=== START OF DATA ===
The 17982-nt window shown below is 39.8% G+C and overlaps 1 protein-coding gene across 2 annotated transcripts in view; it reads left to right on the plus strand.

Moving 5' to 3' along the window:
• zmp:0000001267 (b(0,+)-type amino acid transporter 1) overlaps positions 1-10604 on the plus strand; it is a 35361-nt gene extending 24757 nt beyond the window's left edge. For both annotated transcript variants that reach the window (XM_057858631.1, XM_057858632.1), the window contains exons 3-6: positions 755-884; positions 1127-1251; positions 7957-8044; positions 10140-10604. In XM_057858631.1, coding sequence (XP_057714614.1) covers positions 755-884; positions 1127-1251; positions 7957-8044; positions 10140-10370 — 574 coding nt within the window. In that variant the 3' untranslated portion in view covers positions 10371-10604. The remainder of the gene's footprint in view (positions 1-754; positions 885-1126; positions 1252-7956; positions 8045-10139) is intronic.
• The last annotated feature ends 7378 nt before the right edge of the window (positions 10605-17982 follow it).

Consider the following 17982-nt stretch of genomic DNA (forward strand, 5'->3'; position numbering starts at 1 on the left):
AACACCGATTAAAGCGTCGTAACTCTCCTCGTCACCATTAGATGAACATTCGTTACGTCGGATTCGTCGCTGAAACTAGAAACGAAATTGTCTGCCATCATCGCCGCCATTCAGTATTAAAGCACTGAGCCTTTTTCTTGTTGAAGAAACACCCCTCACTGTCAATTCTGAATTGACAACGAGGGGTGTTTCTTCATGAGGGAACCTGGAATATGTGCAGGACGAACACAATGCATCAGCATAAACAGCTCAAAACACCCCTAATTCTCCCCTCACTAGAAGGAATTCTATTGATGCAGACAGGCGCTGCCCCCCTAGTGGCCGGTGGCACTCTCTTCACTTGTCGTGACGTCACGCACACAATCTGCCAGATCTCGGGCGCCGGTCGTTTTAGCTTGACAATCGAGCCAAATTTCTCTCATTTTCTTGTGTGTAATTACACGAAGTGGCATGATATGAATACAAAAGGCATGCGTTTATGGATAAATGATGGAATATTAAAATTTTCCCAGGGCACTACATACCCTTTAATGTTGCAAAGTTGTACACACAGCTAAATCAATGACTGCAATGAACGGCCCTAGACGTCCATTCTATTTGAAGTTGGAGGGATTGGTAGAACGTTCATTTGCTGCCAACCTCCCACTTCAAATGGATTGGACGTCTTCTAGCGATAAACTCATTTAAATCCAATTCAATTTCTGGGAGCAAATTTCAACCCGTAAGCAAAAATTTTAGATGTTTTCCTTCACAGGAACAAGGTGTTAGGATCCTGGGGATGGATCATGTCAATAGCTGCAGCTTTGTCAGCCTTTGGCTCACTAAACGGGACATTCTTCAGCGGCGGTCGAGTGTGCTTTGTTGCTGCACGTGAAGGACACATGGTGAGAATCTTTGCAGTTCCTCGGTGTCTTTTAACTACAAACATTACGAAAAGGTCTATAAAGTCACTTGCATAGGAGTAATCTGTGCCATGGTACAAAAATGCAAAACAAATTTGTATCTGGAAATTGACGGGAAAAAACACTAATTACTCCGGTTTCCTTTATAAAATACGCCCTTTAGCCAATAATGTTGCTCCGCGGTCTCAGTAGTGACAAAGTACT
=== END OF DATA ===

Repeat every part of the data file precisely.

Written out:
The 17982-nt window shown below is 39.8% G+C and overlaps 1 protein-coding gene across 2 annotated transcripts in view; it reads left to right on the plus strand.

Moving 5' to 3' along the window:
• zmp:0000001267 (b(0,+)-type amino acid transporter 1) overlaps positions 1-10604 on the plus strand; it is a 35361-nt gene extending 24757 nt beyond the window's left edge. For both annotated transcript variants that reach the window (XM_057858631.1, XM_057858632.1), the window contains exons 3-6: positions 755-884; positions 1127-1251; positions 7957-8044; positions 10140-10604. In XM_057858631.1, coding sequence (XP_057714614.1) covers positions 755-884; positions 1127-1251; positions 7957-8044; positions 10140-10370 — 574 coding nt within the window. In that variant the 3' untranslated portion in view covers positions 10371-10604. The remainder of the gene's footprint in view (positions 1-754; positions 885-1126; positions 1252-7956; positions 8045-10139) is intronic.
• The last annotated feature ends 7378 nt before the right edge of the window (positions 10605-17982 follow it).

Consider the following 17982-nt stretch of genomic DNA (forward strand, 5'->3'; position numbering starts at 1 on the left):
AACACCGATTAAAGCGTCGTAACTCTCCTCGTCACCATTAGATGAACATTCGTTACGTCGGATTCGTCGCTGAAACTAGAAACGAAATTGTCTGCCATCATCGCCGCCATTCAGTATTAAAGCACTGAGCCTTTTTCTTGTTGAAGAAACACCCCTCACTGTCAATTCTGAATTGACAACGAGGGGTGTTTCTTCATGAGGGAACCTGGAATATGTGCAGGACGAACACAATGCATCAGCATAAACAGCTCAAAACACCCCTAATTCTCCCCTCACTAGAAGGAATTCTATTGATGCAGACAGGCGCTGCCCCCCTAGTGGCCGGTGGCACTCTCTTCACTTGTCGTGACGTCACGCACACAATCTGCCAGATCTCGGGCGCCGGTCGTTTTAGCTTGACAATCGAGCCAAATTTCTCTCATTTTCTTGTGTGTAATTACACGAAGTGGCATGATATGAATACAAAAGGCATGCGTTTATGGATAAATGATGGAATATTAAAATTTTCCCAGGGCACTACATACCCTTTAATGTTGCAAAGTTGTACACACAGCTAAATCAATGACTGCAATGAACGGCCCTAGACGTCCATTCTATTTGAAGTTGGAGGGATTGGTAGAACGTTCATTTGCTGCCAACCTCCCACTTCAAATGGATTGGACGTCTTCTAGCGATAAACTCATTTAAATCCAATTCAATTTCTGGGAGCAAATTTCAACCCGTAAGCAAAAATTTTAGATGTTTTCCTTCACAGGAACAAGGTGTTAGGATCCTGGGGATGGATCATGTCAATAGCTGCAGCTTTGTCAGCCTTTGGCTCACTAAACGGGACATTCTTCAGCGGCGGTCGAGTGTGCTTTGTTGCTGCACGTGAAGGACACATGGTGAGAATCTTTGCAGTTCCTCGGTGTCTTTTAACTACAAACATTACGAAAAGGTCTATAAAGTCACTTGCATAGGAGTAATCTGTGCCATGGTACAAAAATGCAAAACAAATTTGTATCTGGAAATTGACGGGAAAAAACACTAATTACTCCGGTTTCCTTTATAAAATACGCCCTTTAGCCAATAATGTTGCTCCGCGGTCTCAGTAGTGACAAAGTACT